• The Poetry Extension. Bringing poets and dancers together from around the world, one face-melting gig at a time. Our fourth event is online-only, and FREE. Join us here from 8 a.m. Toronto time (EST) and 1 p.m. UK time (GMT) on Thursday March 30th, 2017 for live streaming of the event. We welcome all the megawatt poets below. (Photo courtesy modernmechanix.com)
  • Founder/Curator - Natalya Anderson is a writer and former ballet dancer from Toronto, Canada. She completed an MA in Creative Writing at Anglia Ruskin University in Cambridge, England, and a Bachelor of Journalism at Ryerson University in Toronto. She won the 2014 Bridport Prize for her poem, 'Clear Recent History', and the poem was also highly commended at the 2015 Forward Prizes. Her poetry has appeared in or is due to appear in Poetry London, The Moth, The Emma Press Anthology of the Sea, The Forward Book of Poetry 2016, the 2015 Poetry Prize Anthology by Live Canon, and other publications. Natalya founded The Poetry Extension in the hopes that poets and dancers from different countries might open their networks and be more supportive of each other's projects.
  • Join us here from 8 a.m. Toronto time (EST) and 1 p.m. UK time (GMT) on Thursday March 30th, 2017 for live streaming of our fourth event. In the interim, above is a recording of our previous/third event.
  • Kaddy Benyon is a Granta New Poet and former television scriptwriter. Her first collection, Milk Fever, won the Crashaw Prize, and was published by Salt in 2012. In 2015, she completed a residency at The Polar Museum in Cambridge, where she wrote poems in response to Hans Christian Andersen’s The Snow Queen. In January 2016, Kaddy travelled to the remote Scottish island of Eigg for a residency with The Bothy Project. Whilst living in a hut with little electricity, no phone signal or toilet, Kaddy began to write poems toward her second collection, The Glass Harvest.
  • Franny Choi is a writer, performer, and teaching artist. She is the author of Floating, Brilliant, Gone (Write Bloody, 2014) and the forthcoming chapbook Death by Sex Machine (Sibling Rivalry Press). She has been a finalist for multiple national poetry slams and has received fellowships from Kundiman and the Rhode Island State Council on the Arts. Her work has been featured by the Huffington Post and PBS NewsHour, and her poems have appeared in Poetry Magazine, The Poetry Review, the Indiana Review, and elsewhere.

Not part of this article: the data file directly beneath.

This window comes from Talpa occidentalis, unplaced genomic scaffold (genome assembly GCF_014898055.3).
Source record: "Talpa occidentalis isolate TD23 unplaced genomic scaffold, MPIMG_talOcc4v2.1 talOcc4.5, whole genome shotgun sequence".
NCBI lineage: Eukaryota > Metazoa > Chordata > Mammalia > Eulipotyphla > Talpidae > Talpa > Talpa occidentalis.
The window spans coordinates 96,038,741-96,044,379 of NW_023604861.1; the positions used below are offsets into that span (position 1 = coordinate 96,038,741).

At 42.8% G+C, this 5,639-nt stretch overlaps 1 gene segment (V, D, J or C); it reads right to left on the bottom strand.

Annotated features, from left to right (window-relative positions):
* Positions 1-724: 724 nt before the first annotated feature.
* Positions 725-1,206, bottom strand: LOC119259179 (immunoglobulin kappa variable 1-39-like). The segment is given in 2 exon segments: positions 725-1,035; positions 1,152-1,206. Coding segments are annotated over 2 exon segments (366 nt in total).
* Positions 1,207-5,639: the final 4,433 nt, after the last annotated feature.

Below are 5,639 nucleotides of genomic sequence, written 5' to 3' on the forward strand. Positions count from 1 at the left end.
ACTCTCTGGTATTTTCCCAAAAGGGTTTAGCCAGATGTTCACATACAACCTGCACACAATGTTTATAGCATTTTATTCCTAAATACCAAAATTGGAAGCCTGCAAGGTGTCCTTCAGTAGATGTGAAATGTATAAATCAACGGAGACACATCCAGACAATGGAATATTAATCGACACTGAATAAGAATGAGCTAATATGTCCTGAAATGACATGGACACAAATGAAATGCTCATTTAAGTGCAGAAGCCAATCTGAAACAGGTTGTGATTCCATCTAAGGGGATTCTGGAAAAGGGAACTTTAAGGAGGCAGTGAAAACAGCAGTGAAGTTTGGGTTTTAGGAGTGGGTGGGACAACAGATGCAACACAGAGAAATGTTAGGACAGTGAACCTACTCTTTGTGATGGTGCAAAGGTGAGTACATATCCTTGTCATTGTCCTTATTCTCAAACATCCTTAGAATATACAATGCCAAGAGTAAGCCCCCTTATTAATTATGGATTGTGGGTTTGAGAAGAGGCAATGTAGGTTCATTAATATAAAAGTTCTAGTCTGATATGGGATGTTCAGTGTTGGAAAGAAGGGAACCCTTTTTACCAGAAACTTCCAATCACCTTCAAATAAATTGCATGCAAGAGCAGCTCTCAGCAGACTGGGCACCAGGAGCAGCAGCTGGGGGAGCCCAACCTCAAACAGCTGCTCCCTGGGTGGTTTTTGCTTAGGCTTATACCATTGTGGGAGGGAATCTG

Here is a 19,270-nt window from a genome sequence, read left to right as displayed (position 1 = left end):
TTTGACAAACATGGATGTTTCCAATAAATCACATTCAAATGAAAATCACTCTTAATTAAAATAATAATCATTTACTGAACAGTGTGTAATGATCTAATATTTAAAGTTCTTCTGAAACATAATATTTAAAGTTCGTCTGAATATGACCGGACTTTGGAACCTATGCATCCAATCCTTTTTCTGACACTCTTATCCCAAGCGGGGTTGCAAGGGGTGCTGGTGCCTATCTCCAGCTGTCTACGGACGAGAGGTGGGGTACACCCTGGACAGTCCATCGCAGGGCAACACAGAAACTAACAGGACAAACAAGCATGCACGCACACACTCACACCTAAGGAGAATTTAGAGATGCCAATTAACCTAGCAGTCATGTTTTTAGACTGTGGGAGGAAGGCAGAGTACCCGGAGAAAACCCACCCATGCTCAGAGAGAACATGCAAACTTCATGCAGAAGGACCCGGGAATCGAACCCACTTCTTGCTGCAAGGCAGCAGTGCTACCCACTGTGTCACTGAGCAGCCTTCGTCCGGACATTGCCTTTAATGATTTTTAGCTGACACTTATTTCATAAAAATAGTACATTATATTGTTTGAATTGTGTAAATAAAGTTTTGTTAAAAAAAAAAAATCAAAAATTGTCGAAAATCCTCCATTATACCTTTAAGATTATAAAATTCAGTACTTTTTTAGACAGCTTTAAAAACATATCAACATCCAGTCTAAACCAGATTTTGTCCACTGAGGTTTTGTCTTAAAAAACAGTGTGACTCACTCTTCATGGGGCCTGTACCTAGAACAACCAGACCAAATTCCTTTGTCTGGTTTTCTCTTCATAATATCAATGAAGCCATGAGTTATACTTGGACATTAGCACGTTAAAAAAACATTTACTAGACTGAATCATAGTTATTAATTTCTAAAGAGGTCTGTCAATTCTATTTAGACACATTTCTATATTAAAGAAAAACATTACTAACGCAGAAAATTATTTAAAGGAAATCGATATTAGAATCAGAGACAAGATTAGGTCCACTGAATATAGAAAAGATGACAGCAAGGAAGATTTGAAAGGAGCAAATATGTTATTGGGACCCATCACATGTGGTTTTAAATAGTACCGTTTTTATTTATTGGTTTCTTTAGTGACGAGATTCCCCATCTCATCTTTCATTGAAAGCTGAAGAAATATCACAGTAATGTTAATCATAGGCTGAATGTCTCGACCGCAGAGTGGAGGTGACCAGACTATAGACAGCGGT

• Rebecca Goss's second collection, Her Birth (Carcanet/Northern House), was shortlisted for The 2013 Forward Prize for Best Collection, The Warwick Prize for Writing 2015 and The Portico Prize for Literature 2015.
  • Daisy Lafarge grew up in the South of England and currently lives in Glasgow, where she is pursuing a PhD. Her work has appeared in publications such as Poetry London, Tender, the White Review (online), The Poetry Review, and elsewhere. She was awarded first prize in the Poetry Book Society National Student Poetry Competition 2015 and is currently at work on a novel.
  • Kathryn Mockler is a writer, screenwriter, and poet. She is the author of the poetry books The Purpose Pitch (Mansfield Press, 2015), The Saddest Place on Earth (DC Books, 2012) and Onion Man (Tightrope Books, 2011). Her writing has been published in Public Pool, The Butter, Vol. 1 Brooklyn, Lemon Hound, and Geist. Currently, she is the Toronto Editor of Joyland and Publisher of The Rusty Toque.
  • Soraya Peerbaye’s Tell: Poems for a Girlhood (Pedlar Press, 2015),was a finalist for the Griffin Poetry Prize and won the Trillium Book Award for Poetry. Her first collection, Poems for the Advisory Committee on Antarctic Names (Goose Lane Editions, 2009) was shortlisted for the Gerald Lampert Award.
  • Pascale Petit was born in Paris and lives in Cornwall. Her seventh collection, Mama Amazonica, is published by Bloodaxe in September 2017. Her sixth, Fauverie (Seren, 2014), was her fourth to be shortlisted for the T.S. Eliot Prize and five poems from the book won the 2013 Manchester Poetry Prize. Petit has had three collections chosen as Books of the Year in the Times Literary Supplement, the Independent and the Observer. She has travelled extensively, particularly in the Peruvian and Venezuelan Amazon, and her books have been translated in Mexico, China, Serbia and France. She trained as a sculptor at the Royal College of Art and spent the first part of her life as a visual artist.